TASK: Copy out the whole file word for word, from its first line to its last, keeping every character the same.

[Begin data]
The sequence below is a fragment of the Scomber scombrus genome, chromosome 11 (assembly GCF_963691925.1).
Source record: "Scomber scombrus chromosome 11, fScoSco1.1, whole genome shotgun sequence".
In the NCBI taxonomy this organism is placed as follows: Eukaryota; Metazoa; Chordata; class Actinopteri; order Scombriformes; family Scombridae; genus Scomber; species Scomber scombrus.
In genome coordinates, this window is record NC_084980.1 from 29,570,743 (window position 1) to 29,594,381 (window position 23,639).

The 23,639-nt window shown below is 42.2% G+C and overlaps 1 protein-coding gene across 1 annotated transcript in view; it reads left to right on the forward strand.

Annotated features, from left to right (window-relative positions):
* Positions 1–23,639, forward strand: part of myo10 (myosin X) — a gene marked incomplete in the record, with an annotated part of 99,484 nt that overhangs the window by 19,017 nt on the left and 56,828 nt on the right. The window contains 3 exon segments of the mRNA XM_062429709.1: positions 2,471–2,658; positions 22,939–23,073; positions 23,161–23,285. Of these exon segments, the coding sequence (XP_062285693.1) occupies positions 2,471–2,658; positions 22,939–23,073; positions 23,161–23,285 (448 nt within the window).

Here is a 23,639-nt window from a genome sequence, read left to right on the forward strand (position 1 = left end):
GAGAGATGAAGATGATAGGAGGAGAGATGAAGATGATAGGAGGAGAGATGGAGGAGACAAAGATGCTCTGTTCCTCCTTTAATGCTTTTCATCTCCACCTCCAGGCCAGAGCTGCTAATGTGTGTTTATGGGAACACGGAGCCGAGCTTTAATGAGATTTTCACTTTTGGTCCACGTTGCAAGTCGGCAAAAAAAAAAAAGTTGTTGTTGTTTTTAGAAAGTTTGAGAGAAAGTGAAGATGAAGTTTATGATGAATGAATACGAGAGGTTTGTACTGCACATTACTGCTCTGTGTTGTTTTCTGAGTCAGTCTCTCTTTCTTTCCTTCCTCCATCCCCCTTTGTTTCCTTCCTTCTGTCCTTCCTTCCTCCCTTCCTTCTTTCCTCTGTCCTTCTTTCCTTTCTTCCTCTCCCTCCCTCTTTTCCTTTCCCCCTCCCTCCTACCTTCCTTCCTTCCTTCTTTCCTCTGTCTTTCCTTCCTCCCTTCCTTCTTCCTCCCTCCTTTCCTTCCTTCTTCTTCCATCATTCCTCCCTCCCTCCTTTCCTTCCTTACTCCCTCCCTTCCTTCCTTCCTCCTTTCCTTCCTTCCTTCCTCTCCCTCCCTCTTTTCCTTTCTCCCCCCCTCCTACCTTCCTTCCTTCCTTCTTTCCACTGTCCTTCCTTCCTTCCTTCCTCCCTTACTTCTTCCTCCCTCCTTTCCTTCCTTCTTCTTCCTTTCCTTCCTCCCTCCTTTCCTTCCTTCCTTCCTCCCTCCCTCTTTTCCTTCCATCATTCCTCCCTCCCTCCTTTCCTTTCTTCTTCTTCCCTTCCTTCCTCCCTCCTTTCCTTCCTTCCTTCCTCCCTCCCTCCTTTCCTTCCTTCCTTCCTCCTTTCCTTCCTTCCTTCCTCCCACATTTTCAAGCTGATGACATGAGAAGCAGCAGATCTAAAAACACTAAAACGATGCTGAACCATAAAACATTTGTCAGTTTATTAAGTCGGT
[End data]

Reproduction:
The sequence below is a fragment of the Scomber scombrus genome, chromosome 11 (assembly GCF_963691925.1).
Source record: "Scomber scombrus chromosome 11, fScoSco1.1, whole genome shotgun sequence".
In the NCBI taxonomy this organism is placed as follows: Eukaryota; Metazoa; Chordata; class Actinopteri; order Scombriformes; family Scombridae; genus Scomber; species Scomber scombrus.
In genome coordinates, this window is record NC_084980.1 from 29,570,743 (window position 1) to 29,594,381 (window position 23,639).

The 23,639-nt window shown below is 42.2% G+C and overlaps 1 protein-coding gene across 1 annotated transcript in view; it reads left to right on the forward strand.

Annotated features, from left to right (window-relative positions):
* Positions 1–23,639, forward strand: part of myo10 (myosin X) — a gene marked incomplete in the record, with an annotated part of 99,484 nt that overhangs the window by 19,017 nt on the left and 56,828 nt on the right. The window contains 3 exon segments of the mRNA XM_062429709.1: positions 2,471–2,658; positions 22,939–23,073; positions 23,161–23,285. Of these exon segments, the coding sequence (XP_062285693.1) occupies positions 2,471–2,658; positions 22,939–23,073; positions 23,161–23,285 (448 nt within the window).

Here is a 23,639-nt window from a genome sequence, read left to right on the forward strand (position 1 = left end):
GAGAGATGAAGATGATAGGAGGAGAGATGAAGATGATAGGAGGAGAGATGGAGGAGACAAAGATGCTCTGTTCCTCCTTTAATGCTTTTCATCTCCACCTCCAGGCCAGAGCTGCTAATGTGTGTTTATGGGAACACGGAGCCGAGCTTTAATGAGATTTTCACTTTTGGTCCACGTTGCAAGTCGGCAAAAAAAAAAAAGTTGTTGTTGTTTTTAGAAAGTTTGAGAGAAAGTGAAGATGAAGTTTATGATGAATGAATACGAGAGGTTTGTACTGCACATTACTGCTCTGTGTTGTTTTCTGAGTCAGTCTCTCTTTCTTTCCTTCCTCCATCCCCCTTTGTTTCCTTCCTTCTGTCCTTCCTTCCTCCCTTCCTTCTTTCCTCTGTCCTTCTTTCCTTTCTTCCTCTCCCTCCCTCTTTTCCTTTCCCCCTCCCTCCTACCTTCCTTCCTTCCTTCTTTCCTCTGTCTTTCCTTCCTCCCTTCCTTCTTCCTCCCTCCTTTCCTTCCTTCTTCTTCCATCATTCCTCCCTCCCTCCTTTCCTTCCTTACTCCCTCCCTTCCTTCCTTCCTCCTTTCCTTCCTTCCTTCCTCTCCCTCCCTCTTTTCCTTTCTCCCCCCCTCCTACCTTCCTTCCTTCCTTCTTTCCACTGTCCTTCCTTCCTTCCTTCCTCCCTTACTTCTTCCTCCCTCCTTTCCTTCCTTCTTCTTCCTTTCCTTCCTCCCTCCTTTCCTTCCTTCCTTCCTCCCTCCCTCTTTTCCTTCCATCATTCCTCCCTCCCTCCTTTCCTTTCTTCTTCTTCCCTTCCTTCCTCCCTCCTTTCCTTCCTTCCTTCCTCCCTCCCTCCTTTCCTTCCTTCCTTCCTCCTTTCCTTCCTTCCTTCCTCCCACATTTTCAAGCTGATGACATGAGAAGCAGCAGATCTAAAAACACTAAAACGATGCTGAACCATAAAACATTTGTCAGTTTATTAAGTCGGT